5.17 pm
Kelvin Hopkins: I am grateful for the opportunity to speak in the debate because I am not an appointed member of the Committee, and I will therefore obviously not participate in any vote. However, it is right that someone raises the concerns of many hon. Members about the common fisheries policy in general, of which this is a sub-problem.
The common fisheries policy was established a long time ago and we joined it almost as an after-thought when we signed up to the membership of the then European Community. However, joining the common fisheries policy need not have happened. The rest of Europe was so keen for us to join that they would have accepted us not joining; but, we did and it was a great mistake. A number of hon. Members have raised that point on many occasions.
In recent months, demonstrations from fishermen who are concerned about the common fisheries policy have taken place by the Thames. I profoundly believe that those most qualified for and effective at policing fisheries are those nation states where the waters exist. If there were no common fisheries policy and national waters were defended, we would have the biggest fisheries in the European Union. That would be of tremendous benefit to our economy. Not just nationally, but in terms of fish stock for everyone, if each country had the responsibility to defend its own fish stocks and national waters, it is obvious that fish stocks would not be as depleted as they have been and we would not have had such problems.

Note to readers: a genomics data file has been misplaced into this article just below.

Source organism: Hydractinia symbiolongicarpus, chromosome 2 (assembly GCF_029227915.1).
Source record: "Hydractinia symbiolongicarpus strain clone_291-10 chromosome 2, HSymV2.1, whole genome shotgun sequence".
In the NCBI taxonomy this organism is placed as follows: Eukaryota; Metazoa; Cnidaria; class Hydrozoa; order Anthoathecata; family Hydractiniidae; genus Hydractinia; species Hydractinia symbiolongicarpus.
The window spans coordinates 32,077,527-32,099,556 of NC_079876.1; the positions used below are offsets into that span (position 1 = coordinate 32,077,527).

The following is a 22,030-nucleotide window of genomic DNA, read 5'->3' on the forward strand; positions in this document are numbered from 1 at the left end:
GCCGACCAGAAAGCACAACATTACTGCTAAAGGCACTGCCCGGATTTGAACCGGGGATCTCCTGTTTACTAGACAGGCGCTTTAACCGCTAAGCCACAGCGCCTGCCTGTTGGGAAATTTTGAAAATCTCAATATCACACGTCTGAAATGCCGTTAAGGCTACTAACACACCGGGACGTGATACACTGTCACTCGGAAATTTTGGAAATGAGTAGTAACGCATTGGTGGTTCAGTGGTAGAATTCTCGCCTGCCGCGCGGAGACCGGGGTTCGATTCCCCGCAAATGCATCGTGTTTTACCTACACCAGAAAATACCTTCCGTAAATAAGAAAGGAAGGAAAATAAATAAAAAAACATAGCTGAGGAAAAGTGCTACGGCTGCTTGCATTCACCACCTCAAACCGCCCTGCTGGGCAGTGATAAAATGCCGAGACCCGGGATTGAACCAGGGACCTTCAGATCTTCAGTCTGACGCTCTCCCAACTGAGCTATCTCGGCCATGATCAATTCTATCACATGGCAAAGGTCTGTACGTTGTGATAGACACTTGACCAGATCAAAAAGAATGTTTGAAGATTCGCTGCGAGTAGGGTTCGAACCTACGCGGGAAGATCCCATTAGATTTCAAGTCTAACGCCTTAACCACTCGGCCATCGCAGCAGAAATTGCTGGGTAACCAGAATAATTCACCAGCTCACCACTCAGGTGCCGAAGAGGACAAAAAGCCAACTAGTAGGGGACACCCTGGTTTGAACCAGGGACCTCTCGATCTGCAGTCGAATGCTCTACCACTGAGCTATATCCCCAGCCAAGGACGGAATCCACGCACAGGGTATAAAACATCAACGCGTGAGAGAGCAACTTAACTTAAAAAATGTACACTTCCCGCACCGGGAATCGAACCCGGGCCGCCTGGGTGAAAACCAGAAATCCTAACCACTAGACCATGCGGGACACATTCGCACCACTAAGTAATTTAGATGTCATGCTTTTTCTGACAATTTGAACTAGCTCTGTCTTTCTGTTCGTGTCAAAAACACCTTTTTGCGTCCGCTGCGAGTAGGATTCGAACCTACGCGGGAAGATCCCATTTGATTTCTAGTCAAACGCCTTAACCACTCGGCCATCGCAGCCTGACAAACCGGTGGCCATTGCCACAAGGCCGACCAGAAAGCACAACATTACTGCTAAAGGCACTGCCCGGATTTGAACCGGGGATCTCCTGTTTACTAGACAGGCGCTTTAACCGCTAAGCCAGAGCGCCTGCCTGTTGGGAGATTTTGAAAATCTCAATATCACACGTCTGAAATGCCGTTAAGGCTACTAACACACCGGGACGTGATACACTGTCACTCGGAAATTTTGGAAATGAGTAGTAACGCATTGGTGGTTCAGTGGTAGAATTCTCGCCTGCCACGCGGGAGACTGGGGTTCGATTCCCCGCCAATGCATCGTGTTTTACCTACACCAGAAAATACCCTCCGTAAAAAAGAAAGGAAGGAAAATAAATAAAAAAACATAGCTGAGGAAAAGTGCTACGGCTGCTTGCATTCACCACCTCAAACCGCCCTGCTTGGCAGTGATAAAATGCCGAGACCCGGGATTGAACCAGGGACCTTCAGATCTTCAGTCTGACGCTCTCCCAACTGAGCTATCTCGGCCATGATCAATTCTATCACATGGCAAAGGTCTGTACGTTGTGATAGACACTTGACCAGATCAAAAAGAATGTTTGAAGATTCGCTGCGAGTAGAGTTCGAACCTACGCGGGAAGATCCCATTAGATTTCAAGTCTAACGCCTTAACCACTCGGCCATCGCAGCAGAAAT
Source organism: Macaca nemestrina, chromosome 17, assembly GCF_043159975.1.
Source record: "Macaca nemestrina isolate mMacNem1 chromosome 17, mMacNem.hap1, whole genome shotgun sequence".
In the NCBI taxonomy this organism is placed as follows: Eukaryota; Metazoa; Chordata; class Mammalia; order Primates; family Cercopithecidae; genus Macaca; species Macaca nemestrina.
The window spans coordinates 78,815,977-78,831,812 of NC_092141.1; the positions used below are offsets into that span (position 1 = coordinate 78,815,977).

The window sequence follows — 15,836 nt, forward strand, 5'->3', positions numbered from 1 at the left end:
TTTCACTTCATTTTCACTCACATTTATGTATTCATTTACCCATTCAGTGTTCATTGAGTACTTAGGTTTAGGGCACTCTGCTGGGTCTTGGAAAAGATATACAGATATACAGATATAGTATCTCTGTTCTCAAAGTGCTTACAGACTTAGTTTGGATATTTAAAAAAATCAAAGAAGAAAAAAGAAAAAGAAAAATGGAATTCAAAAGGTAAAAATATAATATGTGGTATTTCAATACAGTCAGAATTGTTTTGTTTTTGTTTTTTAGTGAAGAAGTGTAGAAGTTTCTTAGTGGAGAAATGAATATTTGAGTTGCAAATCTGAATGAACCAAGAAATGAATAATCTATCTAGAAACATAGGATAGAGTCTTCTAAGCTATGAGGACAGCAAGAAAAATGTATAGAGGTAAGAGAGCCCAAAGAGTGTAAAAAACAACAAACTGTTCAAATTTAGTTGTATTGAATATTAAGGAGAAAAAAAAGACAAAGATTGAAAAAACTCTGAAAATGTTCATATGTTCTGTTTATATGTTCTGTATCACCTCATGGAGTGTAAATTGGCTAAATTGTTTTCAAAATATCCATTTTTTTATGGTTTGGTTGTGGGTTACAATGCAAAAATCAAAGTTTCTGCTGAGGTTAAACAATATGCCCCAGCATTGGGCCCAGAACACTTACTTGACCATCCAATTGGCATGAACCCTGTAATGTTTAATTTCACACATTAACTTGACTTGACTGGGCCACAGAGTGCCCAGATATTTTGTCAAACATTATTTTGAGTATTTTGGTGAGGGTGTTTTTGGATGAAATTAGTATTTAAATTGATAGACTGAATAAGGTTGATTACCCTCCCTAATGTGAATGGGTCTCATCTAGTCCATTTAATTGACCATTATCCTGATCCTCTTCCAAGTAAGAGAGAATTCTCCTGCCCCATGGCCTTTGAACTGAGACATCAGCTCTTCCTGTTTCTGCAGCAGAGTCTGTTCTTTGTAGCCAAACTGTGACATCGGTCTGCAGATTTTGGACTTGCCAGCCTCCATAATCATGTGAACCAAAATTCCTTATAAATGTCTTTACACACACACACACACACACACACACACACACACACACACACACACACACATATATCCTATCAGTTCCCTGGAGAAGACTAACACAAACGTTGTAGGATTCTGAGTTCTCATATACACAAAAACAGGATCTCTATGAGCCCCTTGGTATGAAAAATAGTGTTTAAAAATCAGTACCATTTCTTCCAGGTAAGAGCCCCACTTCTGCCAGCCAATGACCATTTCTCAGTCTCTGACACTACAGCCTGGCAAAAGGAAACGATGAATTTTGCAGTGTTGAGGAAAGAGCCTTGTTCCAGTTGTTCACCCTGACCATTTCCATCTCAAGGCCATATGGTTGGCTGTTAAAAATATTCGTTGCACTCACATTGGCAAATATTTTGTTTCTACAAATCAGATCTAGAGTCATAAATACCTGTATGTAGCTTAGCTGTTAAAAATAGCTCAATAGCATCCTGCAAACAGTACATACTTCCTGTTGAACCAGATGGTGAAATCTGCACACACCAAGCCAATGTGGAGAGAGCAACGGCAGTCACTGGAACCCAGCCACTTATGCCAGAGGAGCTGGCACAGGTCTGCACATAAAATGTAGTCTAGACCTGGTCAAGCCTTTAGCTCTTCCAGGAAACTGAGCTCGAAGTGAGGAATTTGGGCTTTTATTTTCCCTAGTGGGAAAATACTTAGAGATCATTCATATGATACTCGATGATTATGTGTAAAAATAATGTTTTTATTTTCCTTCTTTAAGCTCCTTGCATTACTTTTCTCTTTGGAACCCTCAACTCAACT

In future, I hope that the Government will consider the possibility of substantial reform of the CFP so that it reverts to much larger national waters and defended areas for each nation state. I think that, had it not been for the CFP, our fishing industry would now be rather larger, because we would have much greater national fisheries. It is also highly likely that we would not have had the depletion of stocks that we have had.
With regard to policing, this is pure speculation on my part, but I am deeply suspicious that foreign boats coming to what are in effect British waters—
The Chairman: Order. I welcome the hon. Gentleman’s interest in coming along to the European Standing Committee today and his participation in it, but it would be helpful to the Chair if he spoke to the motion that we are debating, which is on discards.
Kelvin Hopkins: Thank you, Mr. Hood; the very next word on my piece of paper is “discards”. Discards and by-catches are best policed by the countries where the fishing industries are based. It is very difficult for Britain to police by-catches and discards from Spanish trawlers, French trawlers or whatever. I am also concerned that by-catches may not be being discarded. They may be landed secretly and sold off for fishmeal or whatever. That is at least a possibility.
Bill Wiggin: The hon. Gentleman is making a very important point about policing illegal discarding, which we hope will indeed be illegal. I should like him to tell me how he thinks that we should solve this difficulty. How does the Royal Navy carry out the task of, or does he even think that we should take responsibility for, arresting or stopping a foreign fisherman in our waters illegally discarding?